Approaching downtown Wellington, New Zealand, from the airport, you curve around the city’s glittering bay and land in Courtenay Precinct, a stylish neighborhood chockablock with boutiques, bars, and sidewalk cafés. It’s hard to believe that just a decade ago this was one of the city’s least appealing areas, its prime landmarks a sketchy bus depot, a belching incinerator where the city burned its trash, and a commercial port where cargo ships docked to unload their wares. Warehouse-lined streets erupted at daybreak as produce markets took over the neighborhood, leaving squashed tomatoes and cabbage leaves in their wake. “It was really quite scungy,” reflects Jan Bieringa, who with her husband, Luit, bought one of the area’s rundown mercantile buildings in 1996. The Edwardian warehouse on the corner of Blair and Wakefield streets is a few blocks from the water. “At the time, this was a very neglected part of Wellington. Not many people were moving into the inner city. But we thought it was fantastic.”
Dedicating themselves to their new neighborhood and determined to take an active role in its transformation, Jan and Luit sold their suburban house and took over the building’s raw, 3,000-square-foot third-floor space (“Hard to heat, but great for playing soccer with the dog,” Luit says). They lived and worked in this open-plan space for four years as they gradually strengthened and renovated the building, renting out the other floors to creative, like-minded professionals and shop owners. (Luit is a freelance curator and the former director of the National Art Gallery of New Zealand; Jan works in film and new media.) “The idea was to develop a creative community within the building, and to avoid transient tenants like nightclub or restaurant owners,” explains Luit. “We wanted to get people on the streets during the day, to help make it a vibrant neighborhood.”
In order to secure a construction loan from their bank, the Bieringas had to pre-sell one of the apartments off the plans. They approached their longtime friends Tony Hiles and Judith Fyfe and found willing and eager partners—on the condition of a few design tweaks: namely, the nixing of a Jean Nouvel–inspired barrel vault that was to arch over the three units (“It would have blocked the view,” Hiles explains. “I live visually—I didn’t want a wooden hairnet in my way”) and the ability to design their own kitchen. Both parties anticipated the risk inherent in working so closely with good friends. Hiles confesses: “Right away, our concern was: We love them now, but how will we feel about them every bloody day—how will that work?” But to their delight, they’ve found themselves very compatible neighbors. It helps that they’re all self-employed and independent people, Hiles explains. “We respect each others’ need for time and space. We get together for dinner once a week, but we don’t live in each others’ pockets. I thoroughly enjoy living next to someone I can bump into, and then the very next minute we’re having tea.”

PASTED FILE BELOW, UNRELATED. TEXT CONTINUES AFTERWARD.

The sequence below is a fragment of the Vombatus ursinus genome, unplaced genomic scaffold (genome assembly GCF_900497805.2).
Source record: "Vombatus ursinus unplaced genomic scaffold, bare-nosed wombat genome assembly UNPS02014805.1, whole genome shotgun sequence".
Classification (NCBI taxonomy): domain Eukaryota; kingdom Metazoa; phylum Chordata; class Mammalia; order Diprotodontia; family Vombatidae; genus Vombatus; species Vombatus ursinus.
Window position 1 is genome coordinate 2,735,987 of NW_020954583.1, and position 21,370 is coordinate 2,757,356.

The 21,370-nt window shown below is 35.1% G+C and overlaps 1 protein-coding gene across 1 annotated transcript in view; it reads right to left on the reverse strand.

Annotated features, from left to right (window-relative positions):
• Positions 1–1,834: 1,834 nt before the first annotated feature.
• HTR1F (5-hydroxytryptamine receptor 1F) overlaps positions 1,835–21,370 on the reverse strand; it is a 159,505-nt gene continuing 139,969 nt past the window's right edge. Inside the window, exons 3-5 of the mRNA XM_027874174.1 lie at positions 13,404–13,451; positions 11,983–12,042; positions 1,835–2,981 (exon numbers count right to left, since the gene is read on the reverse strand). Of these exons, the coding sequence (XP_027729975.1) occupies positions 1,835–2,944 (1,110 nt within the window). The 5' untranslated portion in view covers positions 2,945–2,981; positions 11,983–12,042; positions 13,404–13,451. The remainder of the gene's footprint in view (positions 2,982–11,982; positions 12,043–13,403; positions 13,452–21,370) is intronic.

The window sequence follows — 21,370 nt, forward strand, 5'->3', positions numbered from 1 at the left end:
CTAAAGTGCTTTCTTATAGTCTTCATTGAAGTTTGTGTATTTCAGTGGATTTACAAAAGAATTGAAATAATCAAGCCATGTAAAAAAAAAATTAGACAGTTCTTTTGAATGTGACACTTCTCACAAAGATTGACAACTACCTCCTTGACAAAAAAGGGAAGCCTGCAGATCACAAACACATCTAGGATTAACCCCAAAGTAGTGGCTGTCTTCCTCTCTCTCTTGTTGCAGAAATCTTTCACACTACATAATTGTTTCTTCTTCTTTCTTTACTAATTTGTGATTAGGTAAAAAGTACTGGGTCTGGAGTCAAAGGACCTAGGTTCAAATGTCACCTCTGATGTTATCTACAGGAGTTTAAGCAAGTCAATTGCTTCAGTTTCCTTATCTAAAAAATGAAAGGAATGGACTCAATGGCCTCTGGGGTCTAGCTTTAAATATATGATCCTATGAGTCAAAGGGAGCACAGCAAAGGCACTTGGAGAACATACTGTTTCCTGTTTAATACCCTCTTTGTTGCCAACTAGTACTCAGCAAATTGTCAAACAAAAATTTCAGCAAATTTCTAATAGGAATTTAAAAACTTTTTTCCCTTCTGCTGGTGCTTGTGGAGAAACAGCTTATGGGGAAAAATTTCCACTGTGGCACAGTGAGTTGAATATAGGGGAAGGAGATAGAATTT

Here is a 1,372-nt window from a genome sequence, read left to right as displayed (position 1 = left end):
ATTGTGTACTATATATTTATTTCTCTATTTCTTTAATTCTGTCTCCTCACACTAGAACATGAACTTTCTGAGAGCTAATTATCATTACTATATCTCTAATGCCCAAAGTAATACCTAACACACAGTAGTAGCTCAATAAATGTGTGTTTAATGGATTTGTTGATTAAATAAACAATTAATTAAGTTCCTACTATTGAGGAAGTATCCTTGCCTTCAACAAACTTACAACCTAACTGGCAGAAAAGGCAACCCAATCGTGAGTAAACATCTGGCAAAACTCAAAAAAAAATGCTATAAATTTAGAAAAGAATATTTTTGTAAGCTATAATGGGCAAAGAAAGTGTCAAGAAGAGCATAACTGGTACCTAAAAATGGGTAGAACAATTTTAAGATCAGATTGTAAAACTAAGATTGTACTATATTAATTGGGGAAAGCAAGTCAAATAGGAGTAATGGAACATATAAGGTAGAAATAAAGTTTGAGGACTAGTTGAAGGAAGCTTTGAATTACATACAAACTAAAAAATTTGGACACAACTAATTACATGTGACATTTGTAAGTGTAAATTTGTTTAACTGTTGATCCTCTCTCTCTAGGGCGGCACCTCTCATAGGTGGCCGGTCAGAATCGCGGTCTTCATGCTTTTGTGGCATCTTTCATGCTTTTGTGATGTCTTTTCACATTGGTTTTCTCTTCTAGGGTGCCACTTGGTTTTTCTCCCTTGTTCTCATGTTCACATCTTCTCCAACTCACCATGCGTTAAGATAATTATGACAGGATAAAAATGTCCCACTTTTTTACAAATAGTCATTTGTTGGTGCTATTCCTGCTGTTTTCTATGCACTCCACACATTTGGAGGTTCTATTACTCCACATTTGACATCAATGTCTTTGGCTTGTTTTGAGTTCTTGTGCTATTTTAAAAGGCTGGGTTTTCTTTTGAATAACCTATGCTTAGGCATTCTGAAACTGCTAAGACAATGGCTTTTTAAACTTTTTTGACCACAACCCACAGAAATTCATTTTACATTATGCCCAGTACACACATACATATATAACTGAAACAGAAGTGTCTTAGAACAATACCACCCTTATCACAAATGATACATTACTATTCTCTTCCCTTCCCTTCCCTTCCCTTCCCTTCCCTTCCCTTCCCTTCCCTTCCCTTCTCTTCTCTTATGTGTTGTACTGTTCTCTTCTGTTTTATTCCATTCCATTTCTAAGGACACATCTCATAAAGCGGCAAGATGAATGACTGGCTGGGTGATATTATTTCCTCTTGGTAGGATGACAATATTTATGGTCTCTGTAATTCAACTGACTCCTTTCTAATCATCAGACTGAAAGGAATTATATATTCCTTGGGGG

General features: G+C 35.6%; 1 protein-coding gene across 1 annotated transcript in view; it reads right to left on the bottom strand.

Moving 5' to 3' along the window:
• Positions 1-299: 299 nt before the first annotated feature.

The design of the apartments inherently promotes this sense of community (ditto the fact that both the Bieringas work one flight down, in open-plan offices carved out of their former loft apartment and shared, as envisioned, with other creative industries). The three apartments’ sunflower-yellow front doors open onto an outdoor corridor that parallels the sidewalk 40 feet below, encouraging casual encounters between the residents (the third apartment was purchased, postconstruction, by Catherine and Murray Heyrick). One of Hiles and Fyfe’s three decks hangs over this entranceway, allowing them to pop their heads over the railing to say hello if they’re feeling social, or to duck away if they’re seeking solitude.
Yet even the most compatible partners and neighbors need some alone time—a challenge in a space with so few walls and so many windows. “Glass is a material you have to be careful using,” Fenton says, acknowledging that a sense of comfort is just as important as architectural gestures when it comes to designing people’s houses. “You can’t mess with people’s comfort zones too much when you’re dealing with the place where they spend all their time, because the last thing you want them to feel is on edge. You have to stimulate without wearing them out.” To that end, he devoted the more cellular lower level to the three small bedrooms, tucking them behind the original building’s parapets to give the residents a feeling of security. On the top floor of each apartment is a lofted, nestlike room that Hiles calls the “blob-out room,” which he says his grandkids love for the same reasons adults do: “You can hide out up there, but you’re not totally separate from what’s going on in the rest of the apartment.”
Still, there’s not much hiding to be done in an apartment their neighbors refer to as “the fishbowl.” When they’re asked the inevitable question—how do they feel about being on display to whoever passes on the street below—all six residents declare themselves unfazed. “All they get if they look up—and they rarely ever think to—is one goldfish, maybe two,” says Luit. “But when we look down, we see hundreds—the whole of humanity in all its grotesqueness and delightfulness.”
In fact, these days when they look down, there’s a lot more to see than passersby. The burgeoning neighborhood is rife with new investment and promise. Teenagers swarm a skateboard park on the revitalized waterfront, and cranes hover over a luxury high-rise under construction on an adjacent lot. Locals stroll down a harborfront boardwalk, past a grassy lawn speckled with picnickers. It’s a thrilling bird’s-eye view—and even more so for those tenacious residents who have witnessed its evolution.